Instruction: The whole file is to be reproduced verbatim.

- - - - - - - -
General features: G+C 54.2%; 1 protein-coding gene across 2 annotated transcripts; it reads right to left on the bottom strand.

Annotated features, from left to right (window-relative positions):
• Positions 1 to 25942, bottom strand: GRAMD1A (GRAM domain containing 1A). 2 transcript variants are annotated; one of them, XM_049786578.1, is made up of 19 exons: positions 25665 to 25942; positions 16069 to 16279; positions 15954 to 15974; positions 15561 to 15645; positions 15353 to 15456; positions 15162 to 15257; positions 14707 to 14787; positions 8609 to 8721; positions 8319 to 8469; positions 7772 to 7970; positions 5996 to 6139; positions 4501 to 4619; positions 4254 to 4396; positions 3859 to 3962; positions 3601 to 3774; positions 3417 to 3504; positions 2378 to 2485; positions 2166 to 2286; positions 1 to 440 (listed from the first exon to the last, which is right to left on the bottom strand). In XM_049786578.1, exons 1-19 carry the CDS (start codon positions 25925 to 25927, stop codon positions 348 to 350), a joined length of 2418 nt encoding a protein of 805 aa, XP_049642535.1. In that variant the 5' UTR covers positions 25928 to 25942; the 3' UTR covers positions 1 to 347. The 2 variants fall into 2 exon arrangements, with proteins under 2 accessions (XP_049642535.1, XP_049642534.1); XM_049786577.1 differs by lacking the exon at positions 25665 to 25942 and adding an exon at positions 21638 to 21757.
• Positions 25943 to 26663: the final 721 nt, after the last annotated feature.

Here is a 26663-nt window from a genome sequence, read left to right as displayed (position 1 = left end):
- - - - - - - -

General features: G+C 54.2%; 1 protein-coding gene across 2 annotated transcripts; it reads right to left on the bottom strand.

Annotated features, from left to right (window-relative positions):
• Positions 1 to 25942, bottom strand: GRAMD1A (GRAM domain containing 1A). 2 transcript variants are annotated; one of them, XM_049786578.1, is made up of 19 exons: positions 25665 to 25942; positions 16069 to 16279; positions 15954 to 15974; positions 15561 to 15645; positions 15353 to 15456; positions 15162 to 15257; positions 14707 to 14787; positions 8609 to 8721; positions 8319 to 8469; positions 7772 to 7970; positions 5996 to 6139; positions 4501 to 4619; positions 4254 to 4396; positions 3859 to 3962; positions 3601 to 3774; positions 3417 to 3504; positions 2378 to 2485; positions 2166 to 2286; positions 1 to 440 (listed from the first exon to the last, which is right to left on the bottom strand). In XM_049786578.1, exons 1-19 carry the CDS (start codon positions 25925 to 25927, stop codon positions 348 to 350), a joined length of 2418 nt encoding a protein of 805 aa, XP_049642535.1. In that variant the 5' UTR covers positions 25928 to 25942; the 3' UTR covers positions 1 to 347. The 2 variants fall into 2 exon arrangements, with proteins under 2 accessions (XP_049642535.1, XP_049642534.1); XM_049786577.1 differs by lacking the exon at positions 25665 to 25942 and adding an exon at positions 21638 to 21757.
• Positions 25943 to 26663: the final 721 nt, after the last annotated feature.

Here is a 26663-nt window from a genome sequence, read left to right as displayed (position 1 = left end):